At first glance, it seems like it’s easier to be a teenager nowadays. After all, kids with many different identities can now feel a sense of belonging. However, social media presents new challenges for teens wanting to fit in with their peers.
The two sides of the social media coin are equally shiny.
Our children have access to amazing things online with just a few clicks—support, friendship, resources, and information. And our creatives can show off their photography and wordsmithing. Everyone has a voice online, which absolutely means something to our introverts, our slow-to-warm children, and our activists.
But two not-so-shiny things that teens can experience online are cyberbullying and the relentless pressure to present a perfect life. I call this second one “Greener Grass Perception.”
One of the most useful digital skills parents can teach teens is how to focus on what we can control—and what we can control is how much meaning we give to others’ posts and to their reactions to our posts.
Fact: When we look at others’ social media feeds, we’re looking at their highlight reels. We’re seeing their shiny moments. The ones they’re choosing to edit, filter, share, and remember.
It’s easy for both adults and teens to forget that behind highlight reels there are always—truly, always—bloopers. So on an emotional day or a tired day or a just plain-and-fine gray day, we compare our bloopers to others’ highlights. And from that we take on Greener Grass Perception.
This is what’s happening when your child becomes insecure or anxious scrolling through social media. They’re assuming that, based on the curated feeds they’re seeing, others must have shinier, happier, and fuller lives and they may even be tempted to curate their own feeds in this same way.
The good news is that this is amazing fodder for conversations with your child.
4 Ways to Talk to Tweens and Teens about Greener Grass Perception:
1. Talk to your child openly and honestly about highlights and blooper reels.
Share your own “real story behind the perfect picture” examples. Every parent can scroll through their phone and find a perfectly post-able smiley photo and know in their heart-of-hearts that the moments before (or after) were everything but sunshine and roses. Share that.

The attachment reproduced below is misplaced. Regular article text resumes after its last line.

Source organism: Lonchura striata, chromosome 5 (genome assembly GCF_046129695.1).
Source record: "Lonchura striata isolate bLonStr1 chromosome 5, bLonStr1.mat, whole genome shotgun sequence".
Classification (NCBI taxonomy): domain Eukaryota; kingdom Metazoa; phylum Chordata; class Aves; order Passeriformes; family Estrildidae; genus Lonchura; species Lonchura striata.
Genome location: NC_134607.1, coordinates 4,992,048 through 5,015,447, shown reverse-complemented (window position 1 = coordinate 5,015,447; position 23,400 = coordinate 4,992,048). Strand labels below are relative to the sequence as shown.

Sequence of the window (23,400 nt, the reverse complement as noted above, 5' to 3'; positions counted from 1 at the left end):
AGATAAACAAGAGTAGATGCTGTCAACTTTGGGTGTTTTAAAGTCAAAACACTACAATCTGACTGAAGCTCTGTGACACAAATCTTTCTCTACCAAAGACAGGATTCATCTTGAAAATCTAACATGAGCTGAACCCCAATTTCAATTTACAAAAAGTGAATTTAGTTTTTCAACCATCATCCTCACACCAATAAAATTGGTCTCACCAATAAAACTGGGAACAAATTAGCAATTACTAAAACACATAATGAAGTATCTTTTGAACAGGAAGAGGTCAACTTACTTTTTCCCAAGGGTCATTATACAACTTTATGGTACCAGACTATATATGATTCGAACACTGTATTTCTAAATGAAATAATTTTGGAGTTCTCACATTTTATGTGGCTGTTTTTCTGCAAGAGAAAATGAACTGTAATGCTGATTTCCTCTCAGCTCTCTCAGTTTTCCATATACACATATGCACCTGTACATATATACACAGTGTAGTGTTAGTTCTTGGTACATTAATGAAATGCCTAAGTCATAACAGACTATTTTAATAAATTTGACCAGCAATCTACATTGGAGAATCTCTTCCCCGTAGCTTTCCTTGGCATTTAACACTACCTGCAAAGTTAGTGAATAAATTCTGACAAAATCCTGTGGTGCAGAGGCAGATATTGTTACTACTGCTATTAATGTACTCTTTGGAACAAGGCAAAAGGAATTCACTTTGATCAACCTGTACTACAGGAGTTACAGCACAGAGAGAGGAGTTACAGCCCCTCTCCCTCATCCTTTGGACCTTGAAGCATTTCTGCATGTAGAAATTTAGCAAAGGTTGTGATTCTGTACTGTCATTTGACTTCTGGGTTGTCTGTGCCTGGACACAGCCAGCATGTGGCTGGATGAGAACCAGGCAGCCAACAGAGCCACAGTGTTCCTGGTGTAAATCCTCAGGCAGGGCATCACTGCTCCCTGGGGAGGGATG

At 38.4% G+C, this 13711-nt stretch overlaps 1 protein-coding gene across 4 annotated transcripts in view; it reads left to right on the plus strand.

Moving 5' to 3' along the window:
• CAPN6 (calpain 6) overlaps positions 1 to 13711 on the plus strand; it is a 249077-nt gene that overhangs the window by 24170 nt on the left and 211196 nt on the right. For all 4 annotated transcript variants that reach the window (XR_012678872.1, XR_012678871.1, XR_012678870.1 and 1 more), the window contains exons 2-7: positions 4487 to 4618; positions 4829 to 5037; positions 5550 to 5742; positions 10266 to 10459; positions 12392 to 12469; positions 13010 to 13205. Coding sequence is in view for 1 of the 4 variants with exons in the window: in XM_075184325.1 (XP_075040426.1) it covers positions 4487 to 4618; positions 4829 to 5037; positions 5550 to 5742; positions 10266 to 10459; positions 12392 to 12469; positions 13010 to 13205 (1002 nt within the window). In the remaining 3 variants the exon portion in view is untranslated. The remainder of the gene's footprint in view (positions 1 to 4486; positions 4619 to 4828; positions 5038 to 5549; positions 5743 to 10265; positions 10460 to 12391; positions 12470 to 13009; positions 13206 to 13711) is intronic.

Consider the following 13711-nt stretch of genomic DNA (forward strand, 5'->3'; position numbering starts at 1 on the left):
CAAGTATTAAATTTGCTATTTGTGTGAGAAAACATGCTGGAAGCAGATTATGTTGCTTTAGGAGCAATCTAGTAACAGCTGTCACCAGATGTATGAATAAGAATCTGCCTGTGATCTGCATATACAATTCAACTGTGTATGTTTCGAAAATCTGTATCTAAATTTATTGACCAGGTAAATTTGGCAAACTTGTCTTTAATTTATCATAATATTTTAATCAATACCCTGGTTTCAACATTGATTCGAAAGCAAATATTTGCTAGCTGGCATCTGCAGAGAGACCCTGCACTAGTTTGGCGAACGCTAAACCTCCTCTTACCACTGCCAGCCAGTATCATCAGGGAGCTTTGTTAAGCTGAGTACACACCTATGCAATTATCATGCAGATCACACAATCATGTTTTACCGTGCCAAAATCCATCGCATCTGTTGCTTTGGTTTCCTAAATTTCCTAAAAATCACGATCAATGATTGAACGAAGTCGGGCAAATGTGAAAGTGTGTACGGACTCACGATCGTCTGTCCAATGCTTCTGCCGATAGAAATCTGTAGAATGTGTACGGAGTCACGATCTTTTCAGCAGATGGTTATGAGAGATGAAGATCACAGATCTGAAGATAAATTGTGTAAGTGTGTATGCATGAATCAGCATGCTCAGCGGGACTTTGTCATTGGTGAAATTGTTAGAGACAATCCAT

2. Leave the door open for your child to do the exact same thing.
The more aware they are of their own highlights and bloopers, the easier it’ll be to see that everyone else has them, too; then others’ perfect feeds won’t loom as large in how much they impact your child.
3. Discuss why people curate their feeds.
The reasons are different for everyone, but sharing why you and your teenager have done this will shed light on the positive—lovely memories, pretty photos—and the negative—pressure, insecurity.
4. Once that light is shined, help them move forward.
Without disregarding a teen’s feelings, the best way to begin moving forward is to first help them zoom in on what they’re seeing online (steps 1-2 above), and then zoom out on the why of what they’re seeing (step 3 above). Finally, the teen can move forward by detaching themselves—step 3 may show that the online activity that’s bothering them has nothing to do with them—and refocusing on something else. Noticing and being aware of something is very different than fixating on it.
Moving forward from negative experiences online simply means acknowledging that you can’t control what others do—you can only try to understand and then choose how it’s going to impact you.
Listening to your child and being vulnerable with them about your own experiences will give them the space to open up and think more critically, freeing them up to use both the internet and their voice the way they were meant to be used.
And, speaking from experience, grabbing two spoons and cracking open a pint of mint chocolate chip ice cream while you do so certainly won’t hurt.